Stress is an adaptive response which is essential for everyday life and experienced by all, particularly when dealing with dangerous situations and environmental challenges known as ‘stressors’. The body’s adaptation to stress can be beneficial but also detrimental.
In today’s world, the response to stress can be excessive and inappropriate. Whilst a little stress improves the performance of individuals, the same stressor prompts responses which vary from one person to another. Even for the same person, an identical event can, depending on the timing, provoke different responses to stress. Faced with a situation to which we must to adapt, we will evaluate the threat, the risk of this situation and the resources we have to deal with it, as well as the efficiency of these resources. These entirely subjective evaluations are automatic and rapid, and will determine or not, as the case may be, the stress response.
To increase our ability to confront a stressful situation, our body draws on a high level of energy, thanks to hormones (adrenaline and catecholamines), to ensure our capacity to know whether to fight or flee when facing danger. This is why the heart beats faster so that vital oxygen is transported to our muscles and brain. All our senses are alert. Today, this response often proves to be useless: stressors are psychological rather than physical; most of the time, we do not need to confront or escape from an enemy or dangerous animal except in rare circumstances. Therefore, we must restrain these responses.
If a person remains subject to stressors for a long period of time, the body enters resistance mode. When this situation persists, our capabilities become depleted, resulting in illness.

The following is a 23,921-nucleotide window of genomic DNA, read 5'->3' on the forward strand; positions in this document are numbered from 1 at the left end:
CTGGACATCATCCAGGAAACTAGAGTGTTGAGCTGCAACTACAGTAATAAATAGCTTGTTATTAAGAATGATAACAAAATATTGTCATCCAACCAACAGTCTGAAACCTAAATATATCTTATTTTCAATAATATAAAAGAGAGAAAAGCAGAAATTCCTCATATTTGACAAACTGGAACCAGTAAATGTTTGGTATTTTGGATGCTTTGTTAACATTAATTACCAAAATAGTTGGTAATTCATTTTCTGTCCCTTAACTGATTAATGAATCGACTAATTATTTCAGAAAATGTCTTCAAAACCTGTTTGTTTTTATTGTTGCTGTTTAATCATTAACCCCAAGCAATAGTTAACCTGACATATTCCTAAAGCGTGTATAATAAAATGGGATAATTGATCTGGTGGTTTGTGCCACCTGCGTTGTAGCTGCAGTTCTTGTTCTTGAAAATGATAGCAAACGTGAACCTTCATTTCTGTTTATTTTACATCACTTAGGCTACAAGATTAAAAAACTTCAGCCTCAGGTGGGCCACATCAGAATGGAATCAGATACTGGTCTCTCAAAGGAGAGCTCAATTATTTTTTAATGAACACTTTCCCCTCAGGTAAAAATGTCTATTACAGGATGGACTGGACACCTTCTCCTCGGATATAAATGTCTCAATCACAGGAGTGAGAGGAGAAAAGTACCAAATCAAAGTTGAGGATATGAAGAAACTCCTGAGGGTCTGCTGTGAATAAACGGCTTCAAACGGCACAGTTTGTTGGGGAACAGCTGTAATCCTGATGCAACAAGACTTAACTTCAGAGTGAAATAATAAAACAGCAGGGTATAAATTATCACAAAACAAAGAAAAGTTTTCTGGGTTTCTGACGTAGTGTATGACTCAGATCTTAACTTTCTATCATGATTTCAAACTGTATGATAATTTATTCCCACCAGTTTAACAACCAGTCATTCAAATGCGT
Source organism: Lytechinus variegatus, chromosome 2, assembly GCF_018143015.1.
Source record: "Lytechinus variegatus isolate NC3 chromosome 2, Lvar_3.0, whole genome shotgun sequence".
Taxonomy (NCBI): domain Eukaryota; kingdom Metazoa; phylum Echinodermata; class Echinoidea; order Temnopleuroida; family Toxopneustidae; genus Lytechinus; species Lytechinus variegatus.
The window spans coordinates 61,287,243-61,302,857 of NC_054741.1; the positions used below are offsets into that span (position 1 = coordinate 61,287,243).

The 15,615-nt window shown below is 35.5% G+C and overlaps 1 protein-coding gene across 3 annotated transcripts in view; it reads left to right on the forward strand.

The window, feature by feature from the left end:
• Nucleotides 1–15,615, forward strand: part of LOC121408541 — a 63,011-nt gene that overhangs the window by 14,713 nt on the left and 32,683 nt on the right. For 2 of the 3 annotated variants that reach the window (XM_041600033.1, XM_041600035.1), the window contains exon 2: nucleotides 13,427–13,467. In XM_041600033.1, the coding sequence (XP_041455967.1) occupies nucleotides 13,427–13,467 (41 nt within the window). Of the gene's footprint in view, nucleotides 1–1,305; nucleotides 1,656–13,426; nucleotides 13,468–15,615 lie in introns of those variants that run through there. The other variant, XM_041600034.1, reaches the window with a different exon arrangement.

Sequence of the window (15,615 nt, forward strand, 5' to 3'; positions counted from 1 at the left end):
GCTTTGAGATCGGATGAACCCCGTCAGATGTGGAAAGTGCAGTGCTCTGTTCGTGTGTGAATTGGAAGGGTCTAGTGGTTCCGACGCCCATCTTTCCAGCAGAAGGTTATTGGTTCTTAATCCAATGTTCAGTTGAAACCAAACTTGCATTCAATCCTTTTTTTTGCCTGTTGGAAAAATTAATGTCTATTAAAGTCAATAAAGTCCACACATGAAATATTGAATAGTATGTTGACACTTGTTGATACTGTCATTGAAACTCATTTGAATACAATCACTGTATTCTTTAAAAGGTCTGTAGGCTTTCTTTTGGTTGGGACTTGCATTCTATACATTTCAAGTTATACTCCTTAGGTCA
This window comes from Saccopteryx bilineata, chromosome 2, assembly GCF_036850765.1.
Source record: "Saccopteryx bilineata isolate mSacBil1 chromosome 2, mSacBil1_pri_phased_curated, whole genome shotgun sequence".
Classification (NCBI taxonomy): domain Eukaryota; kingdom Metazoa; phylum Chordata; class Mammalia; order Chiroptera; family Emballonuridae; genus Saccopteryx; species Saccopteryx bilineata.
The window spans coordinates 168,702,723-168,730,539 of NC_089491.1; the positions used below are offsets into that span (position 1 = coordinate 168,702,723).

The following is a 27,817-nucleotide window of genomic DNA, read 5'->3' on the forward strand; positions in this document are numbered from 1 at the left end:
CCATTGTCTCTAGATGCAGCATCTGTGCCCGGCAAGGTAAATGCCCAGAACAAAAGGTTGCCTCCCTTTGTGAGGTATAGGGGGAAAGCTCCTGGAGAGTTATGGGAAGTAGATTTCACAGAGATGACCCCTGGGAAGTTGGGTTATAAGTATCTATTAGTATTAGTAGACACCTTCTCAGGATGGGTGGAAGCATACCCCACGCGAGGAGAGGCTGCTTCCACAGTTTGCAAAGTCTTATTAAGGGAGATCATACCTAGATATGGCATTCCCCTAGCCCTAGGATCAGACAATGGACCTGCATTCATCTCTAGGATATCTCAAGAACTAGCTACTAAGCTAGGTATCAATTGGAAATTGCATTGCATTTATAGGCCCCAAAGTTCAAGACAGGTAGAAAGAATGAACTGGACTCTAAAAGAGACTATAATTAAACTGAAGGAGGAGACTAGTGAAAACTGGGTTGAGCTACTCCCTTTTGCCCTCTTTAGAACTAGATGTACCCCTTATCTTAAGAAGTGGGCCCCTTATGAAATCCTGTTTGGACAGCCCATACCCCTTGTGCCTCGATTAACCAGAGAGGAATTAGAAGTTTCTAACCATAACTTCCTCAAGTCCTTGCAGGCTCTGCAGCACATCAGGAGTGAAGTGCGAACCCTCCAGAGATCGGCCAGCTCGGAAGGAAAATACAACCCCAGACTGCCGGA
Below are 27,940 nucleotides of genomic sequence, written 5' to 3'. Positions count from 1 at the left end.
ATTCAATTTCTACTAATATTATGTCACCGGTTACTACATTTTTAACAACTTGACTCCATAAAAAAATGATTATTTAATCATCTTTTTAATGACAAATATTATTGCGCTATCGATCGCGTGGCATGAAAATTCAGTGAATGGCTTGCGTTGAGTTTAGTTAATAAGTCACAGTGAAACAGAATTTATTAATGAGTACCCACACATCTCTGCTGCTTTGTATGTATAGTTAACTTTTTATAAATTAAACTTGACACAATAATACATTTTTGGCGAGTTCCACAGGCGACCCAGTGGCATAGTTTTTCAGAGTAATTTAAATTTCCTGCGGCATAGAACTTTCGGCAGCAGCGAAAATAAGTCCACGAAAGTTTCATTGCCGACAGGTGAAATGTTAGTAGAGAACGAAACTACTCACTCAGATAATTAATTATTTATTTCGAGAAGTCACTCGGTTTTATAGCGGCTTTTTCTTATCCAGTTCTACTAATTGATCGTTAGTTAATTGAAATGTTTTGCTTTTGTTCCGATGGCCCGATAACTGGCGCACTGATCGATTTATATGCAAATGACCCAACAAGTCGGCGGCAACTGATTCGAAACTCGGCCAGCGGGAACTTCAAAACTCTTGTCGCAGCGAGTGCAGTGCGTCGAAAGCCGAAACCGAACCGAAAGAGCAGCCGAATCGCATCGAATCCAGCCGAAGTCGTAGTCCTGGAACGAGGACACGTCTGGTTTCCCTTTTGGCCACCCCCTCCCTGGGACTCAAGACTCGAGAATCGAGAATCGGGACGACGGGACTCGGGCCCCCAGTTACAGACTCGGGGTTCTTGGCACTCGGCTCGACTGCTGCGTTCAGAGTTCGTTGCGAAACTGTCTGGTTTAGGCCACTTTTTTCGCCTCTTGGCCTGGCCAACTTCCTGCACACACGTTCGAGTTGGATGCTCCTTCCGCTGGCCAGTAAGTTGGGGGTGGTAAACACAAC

One of the greatest fears of smokers who wish to quit smoking is being more stressed after giving up the habit. Surprisingly, it is quite the opposite!
Let us set the record straight: an explanation is in order. Nicotine is perceived to be calming in psychological terms. In addition, it acts on certain muscles and provides a feeling of relaxation. So there you have it, our cigarette morphs into a magic wand to help us deal with stress. But that is forgetting another of its properties! At the same time as effectively providing these sensations, it is also a stimulant, similar to coffee. Moreover, smokers are well aware of this - when they feel tired, they smoke a cigarette to wake themselves up! Does the stimulant nicotine also act as a relaxant? It does to a certain extent, but the power of the cigarette is in convincing smokers that without it, they are unable to cope with stress; as they have used cigarettes over the years to confront stress, conditioned reflexes have been created: feeling stressed? Light up a cigarette!